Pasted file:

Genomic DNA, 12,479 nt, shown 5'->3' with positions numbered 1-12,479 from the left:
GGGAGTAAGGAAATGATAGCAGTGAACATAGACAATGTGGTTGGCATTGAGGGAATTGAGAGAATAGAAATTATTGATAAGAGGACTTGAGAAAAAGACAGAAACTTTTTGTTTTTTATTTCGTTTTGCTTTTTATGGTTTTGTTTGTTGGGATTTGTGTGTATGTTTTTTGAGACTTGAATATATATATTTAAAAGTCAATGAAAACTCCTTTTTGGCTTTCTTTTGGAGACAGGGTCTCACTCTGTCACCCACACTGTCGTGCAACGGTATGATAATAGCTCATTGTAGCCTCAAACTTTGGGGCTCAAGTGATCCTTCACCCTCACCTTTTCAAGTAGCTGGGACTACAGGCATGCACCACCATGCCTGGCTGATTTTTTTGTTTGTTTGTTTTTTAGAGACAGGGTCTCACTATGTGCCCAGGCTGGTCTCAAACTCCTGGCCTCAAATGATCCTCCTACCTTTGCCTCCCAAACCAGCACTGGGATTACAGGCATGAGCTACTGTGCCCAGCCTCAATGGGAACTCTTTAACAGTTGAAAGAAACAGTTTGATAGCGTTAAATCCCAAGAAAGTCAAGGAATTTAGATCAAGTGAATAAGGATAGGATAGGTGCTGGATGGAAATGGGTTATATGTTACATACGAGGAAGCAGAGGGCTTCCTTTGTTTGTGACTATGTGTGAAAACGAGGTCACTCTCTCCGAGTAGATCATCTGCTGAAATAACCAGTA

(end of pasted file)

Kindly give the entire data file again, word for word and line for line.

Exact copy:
Genomic DNA, 12,479 nt, shown 5'->3' with positions numbered 1-12,479 from the left:
GGGAGTAAGGAAATGATAGCAGTGAACATAGACAATGTGGTTGGCATTGAGGGAATTGAGAGAATAGAAATTATTGATAAGAGGACTTGAGAAAAAGACAGAAACTTTTTGTTTTTTATTTCGTTTTGCTTTTTATGGTTTTGTTTGTTGGGATTTGTGTGTATGTTTTTTGAGACTTGAATATATATATTTAAAAGTCAATGAAAACTCCTTTTTGGCTTTCTTTTGGAGACAGGGTCTCACTCTGTCACCCACACTGTCGTGCAACGGTATGATAATAGCTCATTGTAGCCTCAAACTTTGGGGCTCAAGTGATCCTTCACCCTCACCTTTTCAAGTAGCTGGGACTACAGGCATGCACCACCATGCCTGGCTGATTTTTTTGTTTGTTTGTTTTTTAGAGACAGGGTCTCACTATGTGCCCAGGCTGGTCTCAAACTCCTGGCCTCAAATGATCCTCCTACCTTTGCCTCCCAAACCAGCACTGGGATTACAGGCATGAGCTACTGTGCCCAGCCTCAATGGGAACTCTTTAACAGTTGAAAGAAACAGTTTGATAGCGTTAAATCCCAAGAAAGTCAAGGAATTTAGATCAAGTGAATAAGGATAGGATAGGTGCTGGATGGAAATGGGTTATATGTTACATACGAGGAAGCAGAGGGCTTCCTTTGTTTGTGACTATGTGTGAAAACGAGGTCACTCTCTCCGAGTAGATCATCTGCTGAAATAACCAGTA